Why You Shouldn’t Be Afraid of ‘Murder By Internet-Connected Devices’
Fear-mongering is an effective sales technique, but a recent prediction from security firm IID is gratuitous and bizarre. CIO.com blogger Constantine von Hoffman wants IID to put its money where its mouth is.
There’s ordinary fear mongering and then there’s gratuitous, stupid fear mongering. Into the latter category I place a recent 2014 prediction from IID (Internet Identity), “a provider of technology and services that help organizations secure their Internet presence.” The following is from an IID press release:
“With nearly every device, from healthcare to transportation, being controlled or communicated with in some way via the Internet, IID predicts that criminals will leverage this to carry out murders. Examples include a pacemaker that can be tuned remotely, an Internet-connected car that can have its control systems altered, or an IV drip that can be shut off with a click of a mouse.
“‘With so many devices being Internet connected, it makes murdering people remotely relatively simple, at least from a technical perspective. That’s horrifying,’ said [CTO Rod] Rasmussen. ‘Killings can be carried out with a significantly lower chance of getting caught, much less convicted, and if human history shows us anything, if you can find a new way to kill, it will be eventually be used.'”
Methinks Mr. Rasmussen has spent way too much time at the movies and/or reading comic books. This is exactly the kind of thing a supervillain–and no one else–would think of. Few murders are planned in advance. Also, as recent events show, those that are premeditated and are successful rely on simplicity. Otherwise they usually don’t work. I suggest Mr. Rasmussen spend a week or so hanging out with the crime reporters of The New Orleans Times-Picayune, The Chicago Tribune or The Chicago SunTimes. It will give him an unparalleled education into the subject of murder.
Another flaw in this prediction is that “murder by Internet-connected devices” has been possible for a while and no one has perpetrated the crime. (The same thing can be said about the current threat to U.S. critical infrastructure, which I keep hearing is going to end up in a “cyber Pearl Harbor.”)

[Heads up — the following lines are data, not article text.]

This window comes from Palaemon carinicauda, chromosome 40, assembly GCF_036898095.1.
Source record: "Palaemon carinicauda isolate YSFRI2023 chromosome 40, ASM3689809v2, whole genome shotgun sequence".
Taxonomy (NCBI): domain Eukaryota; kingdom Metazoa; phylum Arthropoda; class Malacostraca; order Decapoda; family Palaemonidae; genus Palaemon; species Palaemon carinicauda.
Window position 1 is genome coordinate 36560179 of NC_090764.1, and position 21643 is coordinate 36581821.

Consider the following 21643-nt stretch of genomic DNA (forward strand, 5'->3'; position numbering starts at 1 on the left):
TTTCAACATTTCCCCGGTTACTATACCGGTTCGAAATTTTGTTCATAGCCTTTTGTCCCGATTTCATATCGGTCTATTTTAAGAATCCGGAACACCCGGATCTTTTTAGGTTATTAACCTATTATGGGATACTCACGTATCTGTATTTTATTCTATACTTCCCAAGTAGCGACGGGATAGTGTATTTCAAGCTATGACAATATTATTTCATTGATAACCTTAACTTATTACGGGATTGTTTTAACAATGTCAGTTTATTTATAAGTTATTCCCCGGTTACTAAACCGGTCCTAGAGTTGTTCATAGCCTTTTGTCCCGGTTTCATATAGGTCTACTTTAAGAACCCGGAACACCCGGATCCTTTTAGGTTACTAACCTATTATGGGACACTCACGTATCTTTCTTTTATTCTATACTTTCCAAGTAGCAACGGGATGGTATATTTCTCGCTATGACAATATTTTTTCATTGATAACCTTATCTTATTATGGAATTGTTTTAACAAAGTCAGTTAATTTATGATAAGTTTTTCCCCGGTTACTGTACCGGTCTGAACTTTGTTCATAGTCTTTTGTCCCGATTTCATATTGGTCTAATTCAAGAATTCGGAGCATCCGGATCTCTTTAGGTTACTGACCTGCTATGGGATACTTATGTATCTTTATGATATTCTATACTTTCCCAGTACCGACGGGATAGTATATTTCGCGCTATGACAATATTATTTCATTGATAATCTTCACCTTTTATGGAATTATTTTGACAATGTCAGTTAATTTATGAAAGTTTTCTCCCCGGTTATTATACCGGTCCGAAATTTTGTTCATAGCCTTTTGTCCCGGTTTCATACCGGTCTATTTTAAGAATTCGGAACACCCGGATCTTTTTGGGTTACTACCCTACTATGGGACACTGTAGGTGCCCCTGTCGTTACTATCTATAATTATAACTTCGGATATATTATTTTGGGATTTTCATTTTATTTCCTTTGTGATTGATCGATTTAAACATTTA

So I posed this question to IID:
“There is a huge difference between a vulnerability being possible and actually being used. For example, we’ve known and been warned about the vulnerability of our critical infrastructure — utilities, water, etc. — for more than a decade and there hasn’t been a single attack on any of them. What makes you think medical devices will be any different than that?”
Here is an answer from Paul Ferguson, VP of threat intelligence:
“Actually, that’s not entirely true: https://threatpost.com/en_us/blogs/fbi-memo-shows-hackers-accessed-commercial-hvac-systems-121312 …and there have been other ‘unauthorized intrusions’ in what most people would be considered ‘critical infrastructure,’ including water processing facilities, etc. We’re marching towards, what some people call, the ‘Internet of Things,’ where we are beginning to see more & more ‘things’ being able to be accessed remotely via the Internet — starting your car with a mobile app, checking your home security system, etc. If you can access it remotely as an ‘authorized’ user, chances are it can also be accessed remotely by an ‘unauthorized’ user, too.”
In my book that’s very different from an attack which would involve actually doing damage.
And from Mr. Rasmussen himself:
“For critical infrastructure attacks, that will typically be nation states or terrorist organizations. Those are fairly small in number, and in the former case, there are serious repercussions to launching such an attack. Events like this in the ‘real world’ number in the hundreds per year. Now, provide the means for people to cause direct harm to each other, whether that’s assault or even murder, and now you’re talking 2-4 orders of magnitude more people who are looking to commit those crimes. Add in motivations like insurance fraud, theft, etc. that could be done via similar techniques, and you’re looking at a much bigger set of people looking to commit crimes. If they can do so remotely, anonymously, or at scale, wow, even better. It took criminals about 5 years to figure out phishing after the vulnerabilities were there, and that was with less ‘Internet savvy.’ I see people using the connectedness of tomorrow’s world a lot faster, and with just more actors. That’s why it’s different.”
Except there is money–a lot of it–to be made from phishing and the like. “Insurance fraud?” See my comment above concerning movies and comic books.
So, Mr. Rasmussen and Mr. Ferguson, let’s see if you really believe what you claim: I bet you $1000 (going to a charity chosen by the winner) that no such murder occurs by the end of 2014. No whining about how it would be hard to detect, you made the prediction now stand by it. Let’s also even this out a bit: $1000 would actually put a substantial dent in my wallet but not in your bottom line. So you give me 1:10 odds on this. I win and you are out $10,000.